Secord: White House `approved my conduct'. Hearings to focus on constitutional questions

The first day of congressional hearings on the Iran-contra affair shone light on one of the affairs remaining a dark mystery: where the money went. In a calm explanatory voice, key witness Maj. Gen. Richard Secord told of parachute supply drops to contra fighters in Nicaragua, funds paid to support Drug Enforcement Administration agents in Lebanon, and the purchase of a Danish freighter for United States government use - actions all made possible by the $30 million Iran paid for US arms shipments.

General Secord told of being brought into secret US dealings with Iran at the request of Lt. Col. Oliver North, an old friend. He strenuously defended their attempts to find an opening to factions in Iran while diverting funds to the contras.

``I also understood that this administration knew of my conduct and approved it,'' Secord said. He also criticized Attorney General Edwin Meese III for ``grossly inaccurate disclosures about our operations.''

Secord said the $30 million in arms payments from Iran was deposited in the Swiss bank accounts of a Panamanian-registered firm, Lake Resources International, beginning in November 1985.

Of the $30 million, $12 million was paid back to the US Treasury to cover the cost of the arms. Of the $18 million profit, only $3.5 million was spent in support of the contras, said Secord. This money was spent buying the airplanes necessary to drop supplies into Nicaragua.

Albert Hakim, an associate who controlled Lake Resources with Secord, still controls some $6 million of the $18 million, and $2 million is in the bank. Three million dollars was spent on overhead.

Secord's testimony was the first in hearings that are expected to stretch three months. The opening statements by committee members touched upon some of the themes likely to be explored throughout the proceedings.

One is why key operatives in the Reagan administration tried to avoid the checks and balances that are an integral part of the democratic process. A related theme concerns the extent to which congressional efforts to steer foreign policy contributed to the administration's frustration and, ultimately, its decision to push an agenda at odds with not only the legislative branch, but also with its own stated policy.

The way those issues are analyzed could well depend on a political point of view - and partisanship quickly surfaced in the joint hearings.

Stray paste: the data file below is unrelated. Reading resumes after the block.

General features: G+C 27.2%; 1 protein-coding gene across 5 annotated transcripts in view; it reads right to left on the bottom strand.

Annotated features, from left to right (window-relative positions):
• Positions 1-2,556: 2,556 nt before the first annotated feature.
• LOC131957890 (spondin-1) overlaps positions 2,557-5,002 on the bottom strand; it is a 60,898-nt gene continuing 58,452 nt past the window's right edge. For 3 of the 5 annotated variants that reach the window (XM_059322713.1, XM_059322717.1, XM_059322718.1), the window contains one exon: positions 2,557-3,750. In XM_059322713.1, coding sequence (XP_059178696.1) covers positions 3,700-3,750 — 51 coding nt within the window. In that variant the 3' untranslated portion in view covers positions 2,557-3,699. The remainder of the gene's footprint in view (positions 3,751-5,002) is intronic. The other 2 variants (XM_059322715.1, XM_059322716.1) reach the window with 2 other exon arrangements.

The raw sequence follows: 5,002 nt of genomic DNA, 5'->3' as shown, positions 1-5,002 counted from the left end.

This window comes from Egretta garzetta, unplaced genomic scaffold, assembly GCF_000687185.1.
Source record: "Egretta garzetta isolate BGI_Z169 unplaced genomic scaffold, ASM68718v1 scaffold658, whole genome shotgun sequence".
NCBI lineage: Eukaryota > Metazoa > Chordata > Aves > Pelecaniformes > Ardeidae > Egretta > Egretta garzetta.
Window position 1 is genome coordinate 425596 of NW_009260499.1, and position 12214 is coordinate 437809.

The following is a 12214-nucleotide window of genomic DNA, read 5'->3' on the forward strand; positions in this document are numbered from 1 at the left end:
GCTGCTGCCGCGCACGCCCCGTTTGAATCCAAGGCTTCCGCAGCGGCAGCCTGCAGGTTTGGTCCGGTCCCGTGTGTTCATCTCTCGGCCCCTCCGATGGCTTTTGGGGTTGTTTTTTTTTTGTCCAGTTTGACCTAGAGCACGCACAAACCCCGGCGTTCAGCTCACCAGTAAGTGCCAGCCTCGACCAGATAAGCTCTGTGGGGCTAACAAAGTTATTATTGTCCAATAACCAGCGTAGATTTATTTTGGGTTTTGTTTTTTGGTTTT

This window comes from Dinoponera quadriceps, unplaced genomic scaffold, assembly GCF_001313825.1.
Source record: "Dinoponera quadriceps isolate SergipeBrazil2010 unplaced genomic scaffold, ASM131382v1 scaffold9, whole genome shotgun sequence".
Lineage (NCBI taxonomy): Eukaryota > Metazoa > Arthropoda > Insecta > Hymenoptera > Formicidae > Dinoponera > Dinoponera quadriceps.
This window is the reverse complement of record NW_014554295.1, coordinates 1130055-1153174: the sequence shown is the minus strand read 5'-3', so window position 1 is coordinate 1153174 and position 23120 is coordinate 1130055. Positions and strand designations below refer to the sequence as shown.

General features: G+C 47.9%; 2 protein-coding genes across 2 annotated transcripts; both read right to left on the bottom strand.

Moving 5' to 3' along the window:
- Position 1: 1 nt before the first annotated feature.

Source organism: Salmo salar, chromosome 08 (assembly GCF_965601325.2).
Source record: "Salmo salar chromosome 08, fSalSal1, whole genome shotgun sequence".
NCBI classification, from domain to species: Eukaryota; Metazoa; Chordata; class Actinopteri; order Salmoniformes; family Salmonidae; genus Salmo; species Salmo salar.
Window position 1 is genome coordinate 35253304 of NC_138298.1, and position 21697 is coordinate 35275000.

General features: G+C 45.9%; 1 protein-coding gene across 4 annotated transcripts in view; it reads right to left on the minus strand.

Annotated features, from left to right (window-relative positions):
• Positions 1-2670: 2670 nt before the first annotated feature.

Clearly, however, the hearings are going to be punishing to the White House. Hours before they began, Senate committee chairman Daniel Inouye (D) of Hawaii warned that President Reagan should ``look over the facts'' and ``check [his] statement'' that he had no knowledge that White House staff members solicited funds from private donors to aid the contra rebels in Nicaragua. That blunt warning seemed to presage testimony that the President was, in fact, informed of many aspects of the Iran-contra affair well before he has acknowledged he was.

Peter Rodino Jr., the silver-haired chairman of the House Judiciary Committee, presided in 1973 over a vote to impeach former President Richard Nixon. Mindful of that earlier role in history, Representative Rodino, during opening statements Tuesday, raised the question ``Is this another Watergate?''

While not definitively answering it, he said evidence before the special investigating committees revealed ``a picture or pattern of questionable conduct, of illegality and wrongdoing reaching all the way into the White House, raising serious questions concerning possible knowledge and involvement of the President.''

Democratic Rep. Jack Brooks of Texas said, ``The story of the Iran-contra affair as it has unfolded in the past six months is the story of a group of people who, in their zeal to accomplish their personal goals, turned their backs on our system of government. When they couldn't justify their policies publicly, they simply hid their activities from the American people, from the Congress, and even from key official of their own administration.

The ranking Republican on the House committee, Rep. Dick Cheney of Wyoming, said it was important to consider the context in which the affair unfolded, with Congress vacillating on providing aid to the contras from year to year.

The result, Mr. Cheney said, was ``a US government policy characterized by doubts and uncertainty.''

Perhaps the harshest attacks on the administration, however, came from a Republican, Rep. Jim Courter of New Jersey. ``Instead of taking the case for the Nicaraguan contras to the public,'' he charged, ``the Reagan administration went covert.

Yet the President did have his defenders. Republican Henry Hyde of Illinois was one, professing himself unwilling to join ``a bipartisan funeral march for the administration.''

Rep. Michael DeWine (R) of Ohio talked of an ``Alice in Wonderland'' atmosphere of the proceedings, in which some people are acting like the Queen of Hearts in the Lewis Carroll classic, calling for ``sentence first, verdict later.''

Still, noted another Republican, Sen. Paul Trible of Virginia, the hearings will begin the process of ``restoring faith.''

``This,'' he said, ``is American, not at its basest, but at its best.''

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